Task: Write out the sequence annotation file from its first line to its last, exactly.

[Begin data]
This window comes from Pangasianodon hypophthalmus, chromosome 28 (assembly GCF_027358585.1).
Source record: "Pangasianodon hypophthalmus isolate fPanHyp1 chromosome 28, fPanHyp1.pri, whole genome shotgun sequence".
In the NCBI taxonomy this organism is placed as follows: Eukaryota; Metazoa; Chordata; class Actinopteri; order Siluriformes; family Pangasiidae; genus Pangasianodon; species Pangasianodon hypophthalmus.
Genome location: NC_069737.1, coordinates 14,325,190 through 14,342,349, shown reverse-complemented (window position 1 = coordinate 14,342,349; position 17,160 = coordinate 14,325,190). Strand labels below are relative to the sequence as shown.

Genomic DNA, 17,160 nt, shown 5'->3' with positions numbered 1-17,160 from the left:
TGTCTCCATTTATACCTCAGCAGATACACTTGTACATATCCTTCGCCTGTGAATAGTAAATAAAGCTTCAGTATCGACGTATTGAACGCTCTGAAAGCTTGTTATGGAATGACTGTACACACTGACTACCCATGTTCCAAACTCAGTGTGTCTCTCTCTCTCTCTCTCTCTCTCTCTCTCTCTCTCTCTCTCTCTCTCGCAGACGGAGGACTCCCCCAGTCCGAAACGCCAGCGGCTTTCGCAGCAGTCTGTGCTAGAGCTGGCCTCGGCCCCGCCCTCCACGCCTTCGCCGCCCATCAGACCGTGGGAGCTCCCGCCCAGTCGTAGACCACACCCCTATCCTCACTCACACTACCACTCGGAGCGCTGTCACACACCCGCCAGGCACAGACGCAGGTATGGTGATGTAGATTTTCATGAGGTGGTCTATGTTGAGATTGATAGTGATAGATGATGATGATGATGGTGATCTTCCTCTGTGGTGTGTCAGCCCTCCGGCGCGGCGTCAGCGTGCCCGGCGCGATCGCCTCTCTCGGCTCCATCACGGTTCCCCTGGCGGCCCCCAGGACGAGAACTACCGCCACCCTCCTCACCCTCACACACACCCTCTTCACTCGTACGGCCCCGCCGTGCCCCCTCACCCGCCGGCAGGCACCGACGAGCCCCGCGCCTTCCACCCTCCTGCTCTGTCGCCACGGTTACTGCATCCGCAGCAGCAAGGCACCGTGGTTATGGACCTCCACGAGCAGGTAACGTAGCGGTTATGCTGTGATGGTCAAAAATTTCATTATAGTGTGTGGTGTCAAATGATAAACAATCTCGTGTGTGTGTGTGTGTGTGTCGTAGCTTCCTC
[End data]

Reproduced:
This window comes from Pangasianodon hypophthalmus, chromosome 28 (assembly GCF_027358585.1).
Source record: "Pangasianodon hypophthalmus isolate fPanHyp1 chromosome 28, fPanHyp1.pri, whole genome shotgun sequence".
In the NCBI taxonomy this organism is placed as follows: Eukaryota; Metazoa; Chordata; class Actinopteri; order Siluriformes; family Pangasiidae; genus Pangasianodon; species Pangasianodon hypophthalmus.
Genome location: NC_069737.1, coordinates 14,325,190 through 14,342,349, shown reverse-complemented (window position 1 = coordinate 14,342,349; position 17,160 = coordinate 14,325,190). Strand labels below are relative to the sequence as shown.

Genomic DNA, 17,160 nt, shown 5'->3' with positions numbered 1-17,160 from the left:
TGTCTCCATTTATACCTCAGCAGATACACTTGTACATATCCTTCGCCTGTGAATAGTAAATAAAGCTTCAGTATCGACGTATTGAACGCTCTGAAAGCTTGTTATGGAATGACTGTACACACTGACTACCCATGTTCCAAACTCAGTGTGTCTCTCTCTCTCTCTCTCTCTCTCTCTCTCTCTCTCTCTCTCTCTCTCGCAGACGGAGGACTCCCCCAGTCCGAAACGCCAGCGGCTTTCGCAGCAGTCTGTGCTAGAGCTGGCCTCGGCCCCGCCCTCCACGCCTTCGCCGCCCATCAGACCGTGGGAGCTCCCGCCCAGTCGTAGACCACACCCCTATCCTCACTCACACTACCACTCGGAGCGCTGTCACACACCCGCCAGGCACAGACGCAGGTATGGTGATGTAGATTTTCATGAGGTGGTCTATGTTGAGATTGATAGTGATAGATGATGATGATGATGGTGATCTTCCTCTGTGGTGTGTCAGCCCTCCGGCGCGGCGTCAGCGTGCCCGGCGCGATCGCCTCTCTCGGCTCCATCACGGTTCCCCTGGCGGCCCCCAGGACGAGAACTACCGCCACCCTCCTCACCCTCACACACACCCTCTTCACTCGTACGGCCCCGCCGTGCCCCCTCACCCGCCGGCAGGCACCGACGAGCCCCGCGCCTTCCACCCTCCTGCTCTGTCGCCACGGTTACTGCATCCGCAGCAGCAAGGCACCGTGGTTATGGACCTCCACGAGCAGGTAACGTAGCGGTTATGCTGTGATGGTCAAAAATTTCATTATAGTGTGTGGTGTCAAATGATAAACAATCTCGTGTGTGTGTGTGTGTGTGTCGTAGCTTCCTC